John Steinbeck (27 februari 1902 – 20 december 1968)

Doorgaan met het lezen van “John Steinbeck, Lawrence Durrell, André Roy, Henry Longfellow, James T. Farrell”

James T. Farrell, Elisabeth Borchers, Vera Friedlander, Irwin Shaw

De Amerikaanse schrijver James Thomas Farrell werd geboren op 27 februari 1904 in Chicago. Zie ook alle tags voor James T. Farrell op dit blog.


Uit: Young Lonigan

„Studs Lonigan, on the verge of fifteen, and wearing his first suit of long trousers, stood in the bathroom with a Sweet Caporal pasted in his mug. His hands were jammed in his trouser pockets, and he sneered. He puffed, drew the fag out of his mouth, inhaled and said to himself:

Well, I’m kissin’ the old dump goodbye tonight.

Studs was a small, broad-shouldered lad. His face was wide and planed; his hair was a light brown. His long nose was too large for his other features; almost a sheeny’s nose. His lips were thick and wide, and they did not seem at home on his otherwise frank and boyish face. He was always twisting them into his familiar tough-guy sneers. He had blue eyes; his mother rightly called them baby-blue eyes.

He took another drag and repeated to himself:

Well, I’m kissin’ the old dump goodbye.

The old dump was St. Patrick’s grammar school; and St. Patrick’s meant a number of things to Studs. It meant school, and school was a jailhouse that might just as well have had barred windows. It meant the long, wide, chalk-smelling room of the seventh- and eighth-grade boys, with its forty or fifty squirming kids. It meant the second floor of the tan brick, undistinguished parish building on Sixty-first Street that had swallowed so much of Studs’ life for the past eight years. It meant the black-garbed Sisters of Providence, with their rattling beads, their swishing strides, and the funny-looking wooden clappers they used, which made a dry snapping sound and which hurt like anything when a guy got hit over the head with one. It meant Sister Carmel, who used to teach fourth grade, but was dead now; and who used to hit everybody the edge of a ruler because she knew they all called her the bearded lady. It meant Studs, twisting in his seat, watching the sun come in the windows to show up the dust on the floor, twisting and squirming, and letting his mind fly to all kinds of places that were not like school. It meant Battleaxe Bertha talking and hearing lessons, her thin, sunken-jawed face white as a ghost, and sometimes looking like a corpse. It meant Bertha yelling in that creaky old woman’s voice of hers.“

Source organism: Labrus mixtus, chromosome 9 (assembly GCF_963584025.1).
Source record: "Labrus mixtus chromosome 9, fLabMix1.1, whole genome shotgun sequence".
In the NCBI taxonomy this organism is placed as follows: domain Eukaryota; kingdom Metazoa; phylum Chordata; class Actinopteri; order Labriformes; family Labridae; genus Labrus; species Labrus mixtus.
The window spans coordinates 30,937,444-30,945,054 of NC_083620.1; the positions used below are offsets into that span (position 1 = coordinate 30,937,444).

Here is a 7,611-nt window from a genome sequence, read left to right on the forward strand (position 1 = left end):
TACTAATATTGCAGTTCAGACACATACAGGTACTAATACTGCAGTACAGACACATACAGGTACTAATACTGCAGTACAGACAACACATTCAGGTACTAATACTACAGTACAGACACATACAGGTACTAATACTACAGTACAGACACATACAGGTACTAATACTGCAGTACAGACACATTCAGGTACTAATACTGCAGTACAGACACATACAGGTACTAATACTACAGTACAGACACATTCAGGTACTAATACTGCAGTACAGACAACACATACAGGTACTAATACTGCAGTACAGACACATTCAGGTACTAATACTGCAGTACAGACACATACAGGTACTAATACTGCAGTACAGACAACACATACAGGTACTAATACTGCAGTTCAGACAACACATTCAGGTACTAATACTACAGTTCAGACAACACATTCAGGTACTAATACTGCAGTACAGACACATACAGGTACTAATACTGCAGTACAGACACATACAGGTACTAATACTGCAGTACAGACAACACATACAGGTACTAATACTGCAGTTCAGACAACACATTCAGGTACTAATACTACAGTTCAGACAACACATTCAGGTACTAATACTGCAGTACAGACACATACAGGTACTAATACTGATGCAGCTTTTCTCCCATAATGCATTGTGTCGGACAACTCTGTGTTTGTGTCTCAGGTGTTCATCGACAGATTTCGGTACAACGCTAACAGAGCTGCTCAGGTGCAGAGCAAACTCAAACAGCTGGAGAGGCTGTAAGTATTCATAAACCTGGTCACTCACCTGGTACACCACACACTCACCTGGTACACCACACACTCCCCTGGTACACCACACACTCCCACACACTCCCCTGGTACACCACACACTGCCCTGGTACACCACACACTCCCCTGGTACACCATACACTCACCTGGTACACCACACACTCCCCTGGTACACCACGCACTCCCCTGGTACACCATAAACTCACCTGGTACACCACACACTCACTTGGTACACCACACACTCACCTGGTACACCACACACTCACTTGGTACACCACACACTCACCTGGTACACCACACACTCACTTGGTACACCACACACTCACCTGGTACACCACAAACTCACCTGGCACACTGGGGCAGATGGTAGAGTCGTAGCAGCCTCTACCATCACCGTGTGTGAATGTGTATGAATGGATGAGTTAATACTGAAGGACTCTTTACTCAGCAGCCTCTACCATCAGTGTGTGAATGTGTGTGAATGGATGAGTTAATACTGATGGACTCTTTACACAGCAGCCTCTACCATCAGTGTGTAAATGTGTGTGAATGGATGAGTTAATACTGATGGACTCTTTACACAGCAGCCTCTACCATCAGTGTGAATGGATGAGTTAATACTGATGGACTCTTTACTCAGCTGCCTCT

James T. Farrell (27 februari 1904 – 22 augustus 1979)

Doorgaan met het lezen van “James T. Farrell, Elisabeth Borchers, Vera Friedlander, Irwin Shaw”

Vera Friedlander, Irwin Shaw, James T. Farrell, N. Scott Momaday

De Duitse schrijfster Vera Friedlander (eig. Veronika Schmidt) werd geboren op 27 februari 1928 in Woltersdorf. Friedlander werd tijdens de nazi-periode vervolgd als een zogenaamde half-joodse en werd het slachtoffer van dwangarbeid. Veel leden van haar familie werden gedeporteerd en vermoord in Auschwitz, Theresienstadt en andere plaatsen. Na haar afstuderen aan de Arbeiter-und-Bauern-Fakultät studeerde Friedlander germanistiek en behaalde haar doctoraat en habilitatie aan de Humboldt Universiteit in Berlijn. Zij kreeg drie kinderen en werkte als lector bij een uitgeverij. In 1976 gingen zij en haar man naar Warschau, waar ze doceerde aan de universiteit. In 1981 ontving ze de Jacob en Wilhelm Grimm Prijs. Van 1981 tot 1986 was zij hoogleraar Duits aan de Humboldt-universiteit.


Uit: Meine Freundin Luise 


„Meine Freundin Luise ist ein Pechvogel, ein dummer Pechvogel, aber eine liebenswerte Person.

Ihr letzter Partner fand eine andere Frau liebenswerter und verließ Luise. Sie wollte nicht allein bleiben. »Dafür bin ich nicht alt genug«, sagte sie.

Ich nahm mir vor, auf Luise in dieser Situation ein bisschen aufzupassen. Sie hatte sich schon öfter geirrt, wenn es um Männer ging. Das kostete sie einmal ihren fast neuen Clio, sonst wäre ihr Partner nicht ausgezogen, einmal war nach einer Trennung ihr Konto abgeräumt und einer hatte beim Abschied den Hund mitgenommen, an dem sie sehr hing. Dieses Mal sollte sie vom Pech verschont bleiben, das schwor ich ihr.